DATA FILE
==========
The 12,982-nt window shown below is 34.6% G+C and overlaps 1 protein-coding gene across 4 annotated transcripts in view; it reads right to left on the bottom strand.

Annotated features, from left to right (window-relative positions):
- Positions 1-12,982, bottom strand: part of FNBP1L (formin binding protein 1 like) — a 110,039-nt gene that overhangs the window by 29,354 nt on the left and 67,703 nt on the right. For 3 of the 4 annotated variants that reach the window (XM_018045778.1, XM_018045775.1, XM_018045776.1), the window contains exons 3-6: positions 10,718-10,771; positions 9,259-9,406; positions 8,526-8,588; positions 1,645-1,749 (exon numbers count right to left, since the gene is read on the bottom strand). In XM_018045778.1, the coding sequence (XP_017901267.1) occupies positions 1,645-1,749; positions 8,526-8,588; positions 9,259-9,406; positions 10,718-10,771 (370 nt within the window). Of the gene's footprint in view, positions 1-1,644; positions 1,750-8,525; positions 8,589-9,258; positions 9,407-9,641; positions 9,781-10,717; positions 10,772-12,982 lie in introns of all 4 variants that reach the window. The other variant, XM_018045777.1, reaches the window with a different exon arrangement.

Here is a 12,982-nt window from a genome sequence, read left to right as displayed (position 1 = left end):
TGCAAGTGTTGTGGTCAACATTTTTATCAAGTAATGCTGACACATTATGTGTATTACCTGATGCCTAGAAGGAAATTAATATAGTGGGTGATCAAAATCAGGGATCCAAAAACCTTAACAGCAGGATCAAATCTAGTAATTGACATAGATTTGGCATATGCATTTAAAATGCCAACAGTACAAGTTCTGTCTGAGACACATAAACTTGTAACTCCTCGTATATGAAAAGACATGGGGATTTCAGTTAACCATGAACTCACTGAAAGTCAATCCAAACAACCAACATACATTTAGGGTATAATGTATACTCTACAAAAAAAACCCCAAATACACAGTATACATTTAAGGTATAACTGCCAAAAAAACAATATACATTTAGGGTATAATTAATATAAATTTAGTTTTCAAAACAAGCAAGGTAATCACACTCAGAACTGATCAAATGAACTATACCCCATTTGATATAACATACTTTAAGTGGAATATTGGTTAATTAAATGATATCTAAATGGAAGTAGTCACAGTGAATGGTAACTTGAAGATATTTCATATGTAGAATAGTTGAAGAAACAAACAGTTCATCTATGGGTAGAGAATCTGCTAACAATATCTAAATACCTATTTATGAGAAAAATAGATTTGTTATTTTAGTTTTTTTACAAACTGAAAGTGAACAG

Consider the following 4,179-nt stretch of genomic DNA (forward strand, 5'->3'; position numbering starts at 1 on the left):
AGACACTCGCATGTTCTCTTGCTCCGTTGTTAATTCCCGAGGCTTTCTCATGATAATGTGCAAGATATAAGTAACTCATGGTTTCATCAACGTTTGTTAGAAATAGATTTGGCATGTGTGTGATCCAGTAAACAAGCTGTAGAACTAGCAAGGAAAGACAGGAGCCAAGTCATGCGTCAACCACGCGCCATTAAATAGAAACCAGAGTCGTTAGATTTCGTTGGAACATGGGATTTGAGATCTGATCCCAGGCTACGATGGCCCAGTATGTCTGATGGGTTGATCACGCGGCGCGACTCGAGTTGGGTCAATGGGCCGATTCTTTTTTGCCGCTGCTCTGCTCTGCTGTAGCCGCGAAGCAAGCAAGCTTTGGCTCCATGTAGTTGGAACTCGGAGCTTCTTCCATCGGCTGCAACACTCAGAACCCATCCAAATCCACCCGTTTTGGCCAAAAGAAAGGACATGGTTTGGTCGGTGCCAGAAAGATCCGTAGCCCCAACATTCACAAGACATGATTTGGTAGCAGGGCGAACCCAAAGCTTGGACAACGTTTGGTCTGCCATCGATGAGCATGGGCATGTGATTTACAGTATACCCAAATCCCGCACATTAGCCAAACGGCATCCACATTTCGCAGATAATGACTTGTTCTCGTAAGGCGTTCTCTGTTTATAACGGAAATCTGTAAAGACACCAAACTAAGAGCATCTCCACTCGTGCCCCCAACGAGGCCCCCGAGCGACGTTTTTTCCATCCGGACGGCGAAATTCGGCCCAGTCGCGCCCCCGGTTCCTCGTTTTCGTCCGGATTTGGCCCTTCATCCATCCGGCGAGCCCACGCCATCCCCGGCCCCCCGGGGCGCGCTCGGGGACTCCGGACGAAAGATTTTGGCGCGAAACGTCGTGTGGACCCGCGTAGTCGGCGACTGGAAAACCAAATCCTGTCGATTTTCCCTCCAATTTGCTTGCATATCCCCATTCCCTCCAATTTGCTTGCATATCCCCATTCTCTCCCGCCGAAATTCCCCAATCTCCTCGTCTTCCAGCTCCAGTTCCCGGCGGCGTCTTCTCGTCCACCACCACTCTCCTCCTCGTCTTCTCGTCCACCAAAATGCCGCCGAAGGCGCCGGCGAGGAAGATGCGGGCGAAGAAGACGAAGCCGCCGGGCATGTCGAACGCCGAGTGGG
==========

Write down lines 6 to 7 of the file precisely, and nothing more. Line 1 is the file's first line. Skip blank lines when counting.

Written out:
Consider the following 4,179-nt stretch of genomic DNA (forward strand, 5'->3'; position numbering starts at 1 on the left):
AGACACTCGCATGTTCTCTTGCTCCGTTGTTAATTCCCGAGGCTTTCTCATGATAATGTGCAAGATATAAGTAACTCATGGTTTCATCAACGTTTGTTAGAAATAGATTTGGCATGTGTGTGATCCAGTAAACAAGCTGTAGAACTAGCAAGGAAAGACAGGAGCCAAGTCATGCGTCAACCACGCGCCATTAAATAGAAACCAGAGTCGTTAGATTTCGTTGGAACATGGGATTTGAGATCTGATCCCAGGCTACGATGGCCCAGTATGTCTGATGGGTTGATCACGCGGCGCGACTCGAGTTGGGTCAATGGGCCGATTCTTTTTTGCCGCTGCTCTGCTCTGCTGTAGCCGCGAAGCAAGCAAGCTTTGGCTCCATGTAGTTGGAACTCGGAGCTTCTTCCATCGGCTGCAACACTCAGAACCCATCCAAATCCACCCGTTTTGGCCAAAAGAAAGGACATGGTTTGGTCGGTGCCAGAAAGATCCGTAGCCCCAACATTCACAAGACATGATTTGGTAGCAGGGCGAACCCAAAGCTTGGACAACGTTTGGTCTGCCATCGATGAGCATGGGCATGTGATTTACAGTATACCCAAATCCCGCACATTAGCCAAACGGCATCCACATTTCGCAGATAATGACTTGTTCTCGTAAGGCGTTCTCTGTTTATAACGGAAATCTGTAAAGACACCAAACTAAGAGCATCTCCACTCGTGCCCCCAACGAGGCCCCCGAGCGACGTTTTTTCCATCCGGACGGCGAAATTCGGCCCAGTCGCGCCCCCGGTTCCTCGTTTTCGTCCGGATTTGGCCCTTCATCCATCCGGCGAGCCCACGCCATCCCCGGCCCCCCGGGGCGCGCTCGGGGACTCCGGACGAAAGATTTTGGCGCGAAACGTCGTGTGGACCCGCGTAGTCGGCGACTGGAAAACCAAATCCTGTCGATTTTCCCTCCAATTTGCTTGCATATCCCCATTCCCTCCAATTTGCTTGCATATCCCCATTCTCTCCCGCCGAAATTCCCCAATCTCCTCGTCTTCCAGCTCCAGTTCCCGGCGGCGTCTTCTCGTCCACCACCACTCTCCTCCTCGTCTTCTCGTCCACCAAAATGCCGCCGAAGGCGCCGGCGAGGAAGATGCGGGCGAAGAAGACGAAGCCGCCGGGCATGTCGAACGCCGAGTGGG